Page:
Mice and elephants – what really matters in the decarbonisation of transport
At the end of this year I am going to retire from teaching and researching sustainable transport. Since I stopped flying in 2005 I haven’t been outside Western Europe, so next year I plan to cycle across Europe to Greece. That has become a lot more complicated since Brexit, but that’s another story for another article.
On December 15 I will be giving a talk in Bristol, looking back over 12 years of transport politics. I will be presenting some new research (and I don’t know what that will reveal, yet) but one theme I have noticed in recent years is a tendency to obsess about mice and ignore the elephants that are threatening climate breakdown. This isn’t just about politicians and the media, it has also influenced the transport professions and much of the green movement, unfortunately.
Short-haul mice and long-haul elephants
To start with an aviation example, the Campaign for Better Transport (CBT) recently called on the government to ban all domestic flights where the equivalent rail journey is less than five hours. Many people in the green movement enthusiastically shared this on social media. I have a lot of respect for CBT and I agree with the rest of that statement, but the emphasis on short domestic flights is a dangerous distraction.
Domestic flights cause just 3.6% of aviation emissions in the UK, and within that tiny total, the longer flights emit more than the shorter ones. Greenpeace have called on the European Union to ban flights in Europe where the rail journey is less than six hours. The chart on this page shows the breakdown of carbon emissions from flights to and from European airports. The pattern is very clear. The shortest flights emit a tiny proportion. Flights over 4000km (transatlantic or transpacific for example) emit over half. Flights over 1500km (mainly going outside Europe) emit three quarters of the total.
Banning the shortest flights might actually increase carbon emissions, if it frees up landing slots for longer flights. CBT also called on the government to stop expanding airports, which is clearly essential, but if airport capacity is to act as an overall constraint, then banning short flights would undermine the whole strategy. If we care about carbon, longer flights are the ones we must reduce.
School runs and interurban driving
A similar pattern has afflicted the debate on surface transport. For example, this BBC article says that “around 60% of 1-2 mile trips are made by car” and urges readers concerned about their carbon footprint to go for “the low-hanging fruit” by walking instead. This local paper says “if carbon emissions are to be cut…then the school run is going to have to become a thing of the past.”
The most comprehensive study of carbon emissions from road transport in the UK was published by the DfT in 2008, but I doubt that the overall pattern has changed much since then. Car journeys of under 2 miles emitted just 5% of the carbon. Two-thirds of emissions came from journeys longer than 10 miles. Very few of these are confined to a single town or city – they are interurban journeys, mostly for leisure and personal business (which is the same for flying). How often have you read an article urging you to cut your interurban driving?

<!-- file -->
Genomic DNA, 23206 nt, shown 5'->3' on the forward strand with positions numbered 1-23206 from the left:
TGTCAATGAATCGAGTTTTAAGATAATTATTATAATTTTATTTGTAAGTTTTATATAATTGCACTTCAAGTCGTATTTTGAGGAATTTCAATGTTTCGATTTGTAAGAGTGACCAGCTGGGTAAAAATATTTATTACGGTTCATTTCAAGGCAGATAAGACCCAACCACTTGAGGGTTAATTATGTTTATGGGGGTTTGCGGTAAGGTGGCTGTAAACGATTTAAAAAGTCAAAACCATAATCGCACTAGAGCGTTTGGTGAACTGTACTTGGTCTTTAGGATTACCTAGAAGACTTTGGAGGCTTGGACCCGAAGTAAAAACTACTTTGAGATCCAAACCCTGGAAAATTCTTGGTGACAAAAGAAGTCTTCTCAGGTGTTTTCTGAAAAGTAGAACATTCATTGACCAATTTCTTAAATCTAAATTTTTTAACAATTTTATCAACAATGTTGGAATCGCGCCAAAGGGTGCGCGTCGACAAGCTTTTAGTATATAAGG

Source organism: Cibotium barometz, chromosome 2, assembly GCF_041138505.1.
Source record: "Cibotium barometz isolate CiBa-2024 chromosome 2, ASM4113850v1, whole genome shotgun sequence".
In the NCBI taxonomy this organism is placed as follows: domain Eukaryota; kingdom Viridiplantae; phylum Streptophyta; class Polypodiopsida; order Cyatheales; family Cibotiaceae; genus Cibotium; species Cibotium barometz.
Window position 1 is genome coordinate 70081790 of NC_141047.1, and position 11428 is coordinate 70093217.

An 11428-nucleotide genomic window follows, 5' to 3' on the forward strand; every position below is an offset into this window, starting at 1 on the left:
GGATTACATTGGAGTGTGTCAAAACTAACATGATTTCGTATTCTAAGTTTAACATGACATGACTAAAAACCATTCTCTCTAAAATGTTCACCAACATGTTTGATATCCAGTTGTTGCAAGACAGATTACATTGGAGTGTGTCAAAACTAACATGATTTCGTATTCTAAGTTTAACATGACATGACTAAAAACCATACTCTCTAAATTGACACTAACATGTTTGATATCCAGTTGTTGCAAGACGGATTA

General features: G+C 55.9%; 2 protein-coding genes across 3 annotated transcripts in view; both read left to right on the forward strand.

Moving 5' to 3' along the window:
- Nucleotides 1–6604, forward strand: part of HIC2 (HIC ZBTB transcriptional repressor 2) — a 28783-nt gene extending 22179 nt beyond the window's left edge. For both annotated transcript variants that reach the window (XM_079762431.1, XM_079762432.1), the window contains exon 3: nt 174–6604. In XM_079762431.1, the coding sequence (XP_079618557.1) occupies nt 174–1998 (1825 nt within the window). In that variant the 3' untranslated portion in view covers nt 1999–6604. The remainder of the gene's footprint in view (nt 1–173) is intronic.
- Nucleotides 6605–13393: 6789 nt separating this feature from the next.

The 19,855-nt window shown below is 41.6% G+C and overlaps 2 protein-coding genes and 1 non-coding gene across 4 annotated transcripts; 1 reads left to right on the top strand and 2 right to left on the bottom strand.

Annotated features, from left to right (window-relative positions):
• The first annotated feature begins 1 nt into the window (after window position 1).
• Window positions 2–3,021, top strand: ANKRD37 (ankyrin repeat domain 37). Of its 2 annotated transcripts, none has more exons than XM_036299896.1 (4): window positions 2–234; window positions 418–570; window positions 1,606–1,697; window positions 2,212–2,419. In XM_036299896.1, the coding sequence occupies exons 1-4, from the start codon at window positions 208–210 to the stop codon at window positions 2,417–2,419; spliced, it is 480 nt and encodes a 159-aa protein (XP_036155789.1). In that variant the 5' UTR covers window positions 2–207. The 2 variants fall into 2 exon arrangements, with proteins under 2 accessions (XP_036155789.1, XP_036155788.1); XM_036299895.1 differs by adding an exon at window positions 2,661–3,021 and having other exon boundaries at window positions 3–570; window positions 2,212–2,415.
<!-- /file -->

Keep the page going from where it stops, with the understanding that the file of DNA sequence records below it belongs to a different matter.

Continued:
Everyone who has looked seriously at the challenge of decarbonisation (in transport and overall) has concluded that it can only be met by a combination of technological change and demand reduction. For road transport, that will mean rapid electrification of vehicles – not just private cars but all vehicles. But if we try to electrify all the vehicles in the world, while their number continues to grow over the next decade, we will fall foul of supply constraints, not to mention the wider environmental problems that would cause. So the main challenge for transport in Britain is not persuading people to leave the car at home and take public transport (pretty futile in most circumstances), it is reducing car ownership. Few people outside the green movement want to talk about that. It’s much easier to criticise people for driving or flying for journeys where an alternative appears to exist.
Moral and immoral travel
The moralisation and individualisation of these issues is a symptom of the neoliberal culture surrounding us. It has been skilfully deployed by the right-wing media, portraying protestors as hypocrites, and government ministers, telling voters we can decarbonise “without a hair shirt in sight”. Viewed from that perspective, obsessing about mice and ignoring elephants makes some sense. If you drive your kids to school or fly between London and Scotland you have made a dubious moral choice, but if you fly to Bali for your holidays (14 times as much carbon as London to Glasgow), well how else could you get there?
Confront the elephants
I must confess, I have struggled with these issues since I decided to stop flying and driving. A feeling of moral superiority is a semi-automatic defence mechanism for anyone who defies social norms. It pops up uninvited whenever people criticise my choices, which used to happen more often than it does nowadays. The planet is not affected by the morality or justifications for our actions – only by the scale of our impacts, particularly carbon emissions. As David Mackay wrote in Sustainable Energy Without the Hot Air, “every big helps”. Since then, the need to cut deeper and sooner has grown more urgent. So, whenever you are talking, writing or acting on decarbonisation, confront the elephants in the room and don’t waste energy arguing about the mice.
Steve Melia is a Senior Lecturer in Transport and Planning at the University of the West of England. Roads, Runways and Resistance from the Newbury Bypass to Extinction Rebellion is published by Pluto Press.
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Image credit: Solvay Group – Creative Commons